A busy pair of Galahs

Galah at a nesting hollow

Resident nesting Galahs

I live on the edge of the rural city of Murray Bridge which is about an hour’s drive from Adelaide, South Australia. We are blessed to have a variety of parrots, cockatoos and lorikeets in the region. One of the common birds in this family is the Galah. I am sure that if I took a census of this species over a whole year, there would be very few days pass without seeing at least a handful of these lovely parrots either resting in the trees in my garden, or flying overhead. On occasions, I have even seen flocks of many dozens through to many hundreds. They are a very common species in this area.

Galah at a nesting hollow

Easy birding

The photos shown in today’s post were all taken in my garden and all within a few minutes of each other. This hollow is in an old-growth mallee tree within about twenty metres of my back veranda. I have a comfortable chair located there and I enjoy sitting there reading – or just watching the birds all around. It is very relaxing and quite lovely that the local, resident birds just go about their activities while totally ignoring me. It also makes photography easy.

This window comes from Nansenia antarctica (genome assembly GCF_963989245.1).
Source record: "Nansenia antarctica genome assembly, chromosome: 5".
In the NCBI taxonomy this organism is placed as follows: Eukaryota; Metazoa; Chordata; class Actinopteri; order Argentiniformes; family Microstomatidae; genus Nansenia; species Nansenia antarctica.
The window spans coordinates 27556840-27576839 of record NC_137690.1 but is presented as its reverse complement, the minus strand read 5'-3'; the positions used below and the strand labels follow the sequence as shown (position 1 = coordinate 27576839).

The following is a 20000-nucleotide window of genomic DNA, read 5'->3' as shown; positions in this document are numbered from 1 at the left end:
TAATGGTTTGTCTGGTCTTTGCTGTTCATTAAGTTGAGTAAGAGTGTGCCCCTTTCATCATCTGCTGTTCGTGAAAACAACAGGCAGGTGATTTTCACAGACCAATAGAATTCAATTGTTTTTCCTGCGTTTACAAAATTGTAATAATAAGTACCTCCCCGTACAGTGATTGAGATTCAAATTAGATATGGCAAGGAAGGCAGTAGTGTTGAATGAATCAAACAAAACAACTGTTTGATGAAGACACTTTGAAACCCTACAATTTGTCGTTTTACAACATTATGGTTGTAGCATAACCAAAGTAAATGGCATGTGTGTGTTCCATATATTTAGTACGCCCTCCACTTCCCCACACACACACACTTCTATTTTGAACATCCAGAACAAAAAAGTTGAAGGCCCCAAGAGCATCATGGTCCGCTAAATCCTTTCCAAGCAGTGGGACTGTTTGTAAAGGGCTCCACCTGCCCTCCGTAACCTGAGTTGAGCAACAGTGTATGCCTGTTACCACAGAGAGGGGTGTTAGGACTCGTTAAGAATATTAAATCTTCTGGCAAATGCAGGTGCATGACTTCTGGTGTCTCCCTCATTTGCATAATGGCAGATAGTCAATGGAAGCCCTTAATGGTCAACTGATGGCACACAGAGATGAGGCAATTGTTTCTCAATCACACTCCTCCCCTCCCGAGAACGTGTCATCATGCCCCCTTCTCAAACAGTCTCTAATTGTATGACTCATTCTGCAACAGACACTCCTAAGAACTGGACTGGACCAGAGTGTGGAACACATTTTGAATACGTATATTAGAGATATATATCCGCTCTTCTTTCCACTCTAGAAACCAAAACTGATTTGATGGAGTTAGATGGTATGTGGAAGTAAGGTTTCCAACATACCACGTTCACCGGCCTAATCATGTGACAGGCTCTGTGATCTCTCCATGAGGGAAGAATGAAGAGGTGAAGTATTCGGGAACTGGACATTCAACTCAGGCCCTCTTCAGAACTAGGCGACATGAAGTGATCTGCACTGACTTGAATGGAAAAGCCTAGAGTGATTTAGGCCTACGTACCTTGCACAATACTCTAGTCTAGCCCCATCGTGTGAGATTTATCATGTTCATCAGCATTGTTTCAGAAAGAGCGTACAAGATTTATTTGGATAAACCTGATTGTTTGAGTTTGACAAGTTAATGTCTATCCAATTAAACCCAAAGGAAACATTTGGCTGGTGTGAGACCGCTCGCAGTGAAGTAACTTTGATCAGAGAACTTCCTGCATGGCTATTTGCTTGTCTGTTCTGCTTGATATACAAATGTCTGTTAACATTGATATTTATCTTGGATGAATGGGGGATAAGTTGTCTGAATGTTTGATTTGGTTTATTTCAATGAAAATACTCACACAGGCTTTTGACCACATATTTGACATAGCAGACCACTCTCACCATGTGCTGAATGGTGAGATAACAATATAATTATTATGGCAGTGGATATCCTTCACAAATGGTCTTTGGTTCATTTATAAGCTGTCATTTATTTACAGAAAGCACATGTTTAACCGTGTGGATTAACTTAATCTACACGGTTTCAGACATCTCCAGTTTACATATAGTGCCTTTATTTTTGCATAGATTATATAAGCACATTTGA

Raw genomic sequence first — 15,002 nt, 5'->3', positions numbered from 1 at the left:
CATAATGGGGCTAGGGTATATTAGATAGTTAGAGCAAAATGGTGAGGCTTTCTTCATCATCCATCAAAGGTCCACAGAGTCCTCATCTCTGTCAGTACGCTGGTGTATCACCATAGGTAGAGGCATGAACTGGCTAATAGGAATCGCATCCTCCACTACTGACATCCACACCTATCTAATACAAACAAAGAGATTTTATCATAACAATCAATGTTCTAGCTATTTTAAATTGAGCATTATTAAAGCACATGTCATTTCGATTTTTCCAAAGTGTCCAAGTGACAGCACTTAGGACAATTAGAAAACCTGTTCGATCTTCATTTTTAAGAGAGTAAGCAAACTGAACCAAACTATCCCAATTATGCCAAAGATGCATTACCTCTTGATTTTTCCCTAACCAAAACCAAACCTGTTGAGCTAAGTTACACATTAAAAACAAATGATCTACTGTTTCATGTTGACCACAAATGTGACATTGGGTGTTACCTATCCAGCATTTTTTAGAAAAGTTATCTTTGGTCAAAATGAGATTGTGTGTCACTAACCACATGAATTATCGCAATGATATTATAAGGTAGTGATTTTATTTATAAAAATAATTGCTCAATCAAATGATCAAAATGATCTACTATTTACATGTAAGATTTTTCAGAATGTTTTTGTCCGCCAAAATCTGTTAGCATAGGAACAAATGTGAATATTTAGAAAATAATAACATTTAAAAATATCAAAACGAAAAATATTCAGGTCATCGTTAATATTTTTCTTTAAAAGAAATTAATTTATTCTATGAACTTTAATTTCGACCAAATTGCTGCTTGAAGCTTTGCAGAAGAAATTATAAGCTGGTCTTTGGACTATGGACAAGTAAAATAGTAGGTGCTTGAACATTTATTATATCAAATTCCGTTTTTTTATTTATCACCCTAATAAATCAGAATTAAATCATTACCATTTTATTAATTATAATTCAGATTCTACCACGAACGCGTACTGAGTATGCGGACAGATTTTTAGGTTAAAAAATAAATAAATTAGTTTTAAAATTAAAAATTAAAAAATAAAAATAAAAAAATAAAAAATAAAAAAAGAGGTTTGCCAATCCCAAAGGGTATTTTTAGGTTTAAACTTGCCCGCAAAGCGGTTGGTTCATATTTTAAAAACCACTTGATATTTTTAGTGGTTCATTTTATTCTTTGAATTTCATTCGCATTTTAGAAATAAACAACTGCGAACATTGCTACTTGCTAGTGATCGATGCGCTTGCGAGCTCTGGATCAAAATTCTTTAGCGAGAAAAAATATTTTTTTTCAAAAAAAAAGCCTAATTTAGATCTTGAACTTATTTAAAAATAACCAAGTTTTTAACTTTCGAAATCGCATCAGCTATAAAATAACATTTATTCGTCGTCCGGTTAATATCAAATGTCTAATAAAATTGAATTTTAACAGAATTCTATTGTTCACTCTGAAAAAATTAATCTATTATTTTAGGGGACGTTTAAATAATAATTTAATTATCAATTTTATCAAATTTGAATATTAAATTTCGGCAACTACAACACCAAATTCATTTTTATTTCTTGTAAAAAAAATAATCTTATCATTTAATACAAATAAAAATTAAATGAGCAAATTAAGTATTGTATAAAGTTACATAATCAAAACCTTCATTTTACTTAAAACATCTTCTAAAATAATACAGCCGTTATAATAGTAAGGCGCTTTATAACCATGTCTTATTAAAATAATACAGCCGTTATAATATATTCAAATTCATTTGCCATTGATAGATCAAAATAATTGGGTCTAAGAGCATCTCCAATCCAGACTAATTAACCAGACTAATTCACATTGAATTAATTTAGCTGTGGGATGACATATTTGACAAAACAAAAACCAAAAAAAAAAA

Nesting attempts

A pair of Galahs have been working at this hollow for some years. Then, about four years ago they started putting fresh eucalypt leaves in the hollow. I eagerly anticipated a nesting attempt but they abandoned their quest. About once or twice a day they would sit at the opening of the hollow and screech loudly into the hollow – then fly away.

Strange, I thought.

An interloper takes over

A few days later I discovered the reason why they hadn’t successfully nested in the hollow. I saw a Brush-tailed Possum coming out of the hollow. It had evicted the Galahs from their home. After some months I guess that the possum had moved on elsewhere. In fact, I haven’t seen one or heard one on the roof for several years now. So the Galahs returned to their home.

Success at last

During late winter last year they again started working on the hollow. During the next month or so they successfully laid eggs and raised their chicks which later fledged. This year they have again been successful. I didn’t manage to get a photo of this year’s chicks because they flew off before I could get a shot. Instead, I have included below a photo of one of the chicks from last year’s brood.

A few days after the two chicks fledged, they were precariously hanging on to the branches of the trees nearby, along with about a dozen other chicks from other parents. Most of them were calling to be fed, and as the parents came in to feed them I had a very noisy Galah nursery in my garden.

Young Galah chick nearly ready to fledge.

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